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Tribunal: Senior Member D Dragovic

The AAT affirmed the decision of a delegate of the Minister for Immigration and Border Protection refusing to grant the applicant a protection visa. The Tribunal was not satisfied that, on return to Ethiopia, there was a real chance the applicant would face serious harm or a real risk she would face significant harm.

The applicant claimed to fear harm based on her gender, ethnicity, imputed political opinions and former occupation as a journalist, amongst other things.

While the Tribunal accepted there was evidence of gender-based violence against women in Ethiopia, it was not satisfied that if forced to return, the applicant would be placed into a situation where she would face a real chance of serious harm or a real risk of significant harm on that basis.

The Tribunal relied on the Ethiopian Demographic and Health Survey, provided by the applicant, which showed women who had never been married experience a substantially lower incidence of violence than married women. The Tribunal found the category ‘never married’ best fitted the applicant as she had not been exposed to the actions of a partner in the context of living in Ethiopia under its jurisdiction and culture, and would not be in a relationship in the foreseeable future, because her current partner was in Australia.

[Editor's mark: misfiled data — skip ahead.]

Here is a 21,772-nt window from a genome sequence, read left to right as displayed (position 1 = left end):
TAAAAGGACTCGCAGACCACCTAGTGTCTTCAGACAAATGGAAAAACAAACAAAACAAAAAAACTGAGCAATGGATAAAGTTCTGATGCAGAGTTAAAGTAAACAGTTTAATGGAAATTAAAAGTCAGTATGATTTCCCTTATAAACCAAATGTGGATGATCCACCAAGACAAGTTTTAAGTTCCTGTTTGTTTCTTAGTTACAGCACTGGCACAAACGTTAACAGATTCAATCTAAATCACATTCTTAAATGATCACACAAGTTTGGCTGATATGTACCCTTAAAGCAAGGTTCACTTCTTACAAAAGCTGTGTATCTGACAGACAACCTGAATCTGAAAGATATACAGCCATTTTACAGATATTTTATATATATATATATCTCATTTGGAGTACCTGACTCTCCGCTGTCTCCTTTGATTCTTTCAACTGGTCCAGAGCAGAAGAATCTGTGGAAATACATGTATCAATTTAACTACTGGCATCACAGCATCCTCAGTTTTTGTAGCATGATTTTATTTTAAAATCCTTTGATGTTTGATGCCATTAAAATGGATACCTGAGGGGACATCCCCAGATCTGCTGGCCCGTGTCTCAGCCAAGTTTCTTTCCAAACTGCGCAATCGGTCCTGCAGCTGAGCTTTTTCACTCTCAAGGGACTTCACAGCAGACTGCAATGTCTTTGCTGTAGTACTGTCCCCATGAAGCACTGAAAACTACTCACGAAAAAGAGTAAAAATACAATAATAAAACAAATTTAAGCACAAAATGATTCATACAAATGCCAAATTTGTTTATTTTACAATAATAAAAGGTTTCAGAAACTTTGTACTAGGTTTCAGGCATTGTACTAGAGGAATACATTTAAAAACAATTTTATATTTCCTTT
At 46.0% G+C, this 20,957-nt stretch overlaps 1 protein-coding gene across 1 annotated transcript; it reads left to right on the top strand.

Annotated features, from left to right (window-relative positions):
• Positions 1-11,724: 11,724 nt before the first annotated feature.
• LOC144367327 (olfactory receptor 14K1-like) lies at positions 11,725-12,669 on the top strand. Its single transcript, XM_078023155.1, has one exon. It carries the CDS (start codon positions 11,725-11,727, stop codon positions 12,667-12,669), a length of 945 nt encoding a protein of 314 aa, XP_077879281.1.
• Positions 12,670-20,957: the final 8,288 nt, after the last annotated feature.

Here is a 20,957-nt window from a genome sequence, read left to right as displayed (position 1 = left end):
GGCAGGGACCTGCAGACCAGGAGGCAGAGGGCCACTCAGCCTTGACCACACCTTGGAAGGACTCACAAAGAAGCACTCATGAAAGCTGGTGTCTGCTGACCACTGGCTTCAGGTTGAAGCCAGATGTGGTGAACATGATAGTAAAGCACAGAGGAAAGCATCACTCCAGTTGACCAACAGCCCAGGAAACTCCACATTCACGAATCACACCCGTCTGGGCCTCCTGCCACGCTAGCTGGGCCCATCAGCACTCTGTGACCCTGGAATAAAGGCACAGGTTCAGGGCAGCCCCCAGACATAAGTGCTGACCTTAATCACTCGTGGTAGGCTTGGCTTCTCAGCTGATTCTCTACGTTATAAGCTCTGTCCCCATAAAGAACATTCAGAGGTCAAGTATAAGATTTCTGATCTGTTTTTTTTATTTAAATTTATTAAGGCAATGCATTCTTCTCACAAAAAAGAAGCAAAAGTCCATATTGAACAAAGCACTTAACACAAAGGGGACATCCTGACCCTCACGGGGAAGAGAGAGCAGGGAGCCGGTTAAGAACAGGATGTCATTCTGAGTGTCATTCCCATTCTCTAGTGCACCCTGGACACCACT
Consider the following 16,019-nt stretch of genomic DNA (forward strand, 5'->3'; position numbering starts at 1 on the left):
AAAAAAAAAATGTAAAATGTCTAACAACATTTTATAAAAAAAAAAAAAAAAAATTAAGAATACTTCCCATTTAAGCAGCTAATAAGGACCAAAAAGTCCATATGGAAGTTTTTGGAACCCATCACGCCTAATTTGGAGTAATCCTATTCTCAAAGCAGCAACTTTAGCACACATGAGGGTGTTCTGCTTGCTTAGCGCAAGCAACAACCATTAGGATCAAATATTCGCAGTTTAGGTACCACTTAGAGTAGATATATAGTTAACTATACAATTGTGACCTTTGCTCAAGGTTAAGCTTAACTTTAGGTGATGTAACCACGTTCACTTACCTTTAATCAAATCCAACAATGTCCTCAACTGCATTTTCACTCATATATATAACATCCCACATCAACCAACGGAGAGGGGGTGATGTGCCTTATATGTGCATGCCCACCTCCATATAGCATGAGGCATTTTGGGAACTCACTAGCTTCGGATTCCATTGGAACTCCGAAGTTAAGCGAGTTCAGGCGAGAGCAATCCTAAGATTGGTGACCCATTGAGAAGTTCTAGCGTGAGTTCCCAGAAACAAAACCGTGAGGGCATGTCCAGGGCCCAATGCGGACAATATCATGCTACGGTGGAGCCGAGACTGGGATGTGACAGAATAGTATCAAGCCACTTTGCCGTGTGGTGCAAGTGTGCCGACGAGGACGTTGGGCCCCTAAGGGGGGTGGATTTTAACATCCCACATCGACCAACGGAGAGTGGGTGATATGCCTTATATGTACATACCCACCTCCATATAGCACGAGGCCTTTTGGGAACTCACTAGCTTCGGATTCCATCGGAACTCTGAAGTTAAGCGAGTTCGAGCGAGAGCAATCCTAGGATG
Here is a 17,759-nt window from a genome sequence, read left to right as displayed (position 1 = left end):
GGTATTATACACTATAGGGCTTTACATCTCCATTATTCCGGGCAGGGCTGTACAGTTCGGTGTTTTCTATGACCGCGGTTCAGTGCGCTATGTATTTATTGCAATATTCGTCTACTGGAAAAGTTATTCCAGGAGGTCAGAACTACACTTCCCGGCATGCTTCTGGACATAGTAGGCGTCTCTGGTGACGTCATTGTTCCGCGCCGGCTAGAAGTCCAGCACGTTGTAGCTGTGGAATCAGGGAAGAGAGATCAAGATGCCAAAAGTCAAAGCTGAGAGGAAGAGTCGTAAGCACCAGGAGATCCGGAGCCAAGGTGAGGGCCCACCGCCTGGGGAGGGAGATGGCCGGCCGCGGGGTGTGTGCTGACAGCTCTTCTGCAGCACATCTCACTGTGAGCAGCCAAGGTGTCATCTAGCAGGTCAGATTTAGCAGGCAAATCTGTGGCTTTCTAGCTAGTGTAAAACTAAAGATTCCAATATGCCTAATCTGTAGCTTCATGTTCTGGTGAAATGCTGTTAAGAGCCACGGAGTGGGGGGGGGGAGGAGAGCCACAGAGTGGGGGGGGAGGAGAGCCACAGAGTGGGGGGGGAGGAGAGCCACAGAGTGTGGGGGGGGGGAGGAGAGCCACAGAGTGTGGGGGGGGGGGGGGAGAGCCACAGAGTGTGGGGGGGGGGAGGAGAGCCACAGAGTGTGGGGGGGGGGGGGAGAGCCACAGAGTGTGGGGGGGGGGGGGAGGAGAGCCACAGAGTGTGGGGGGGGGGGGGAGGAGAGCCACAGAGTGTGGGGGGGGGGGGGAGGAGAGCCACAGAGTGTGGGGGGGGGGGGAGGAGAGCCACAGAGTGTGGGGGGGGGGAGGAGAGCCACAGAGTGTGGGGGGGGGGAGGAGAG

While the Tribunal acknowledged inter-ethnic violence had occurred in the past, current country information showed fundamental changes had happened in the political system in Ethiopia over the last two years. Consequently, the Tribunal found the applicant’s Oromo ethnicity and perceived association with the political organisation, the Oromo Liberation Front, would not put her at a real chance of facing serious harm or a real risk of significant harm in the foreseeable future.

The applicant’s verbal evidence that her work as a journalist would lead to her being imprisoned, was given little weight as international sources, including a recent Reporters Without Borders article and Human Rights Watch report, were found to be more credible. The country information in these sources, with respect to journalists, was that for the first time in more than 15 years, none were being held in prison in connection with their work. Consequently, the Tribunal found that she did not meet either criterion with respect to this claim.

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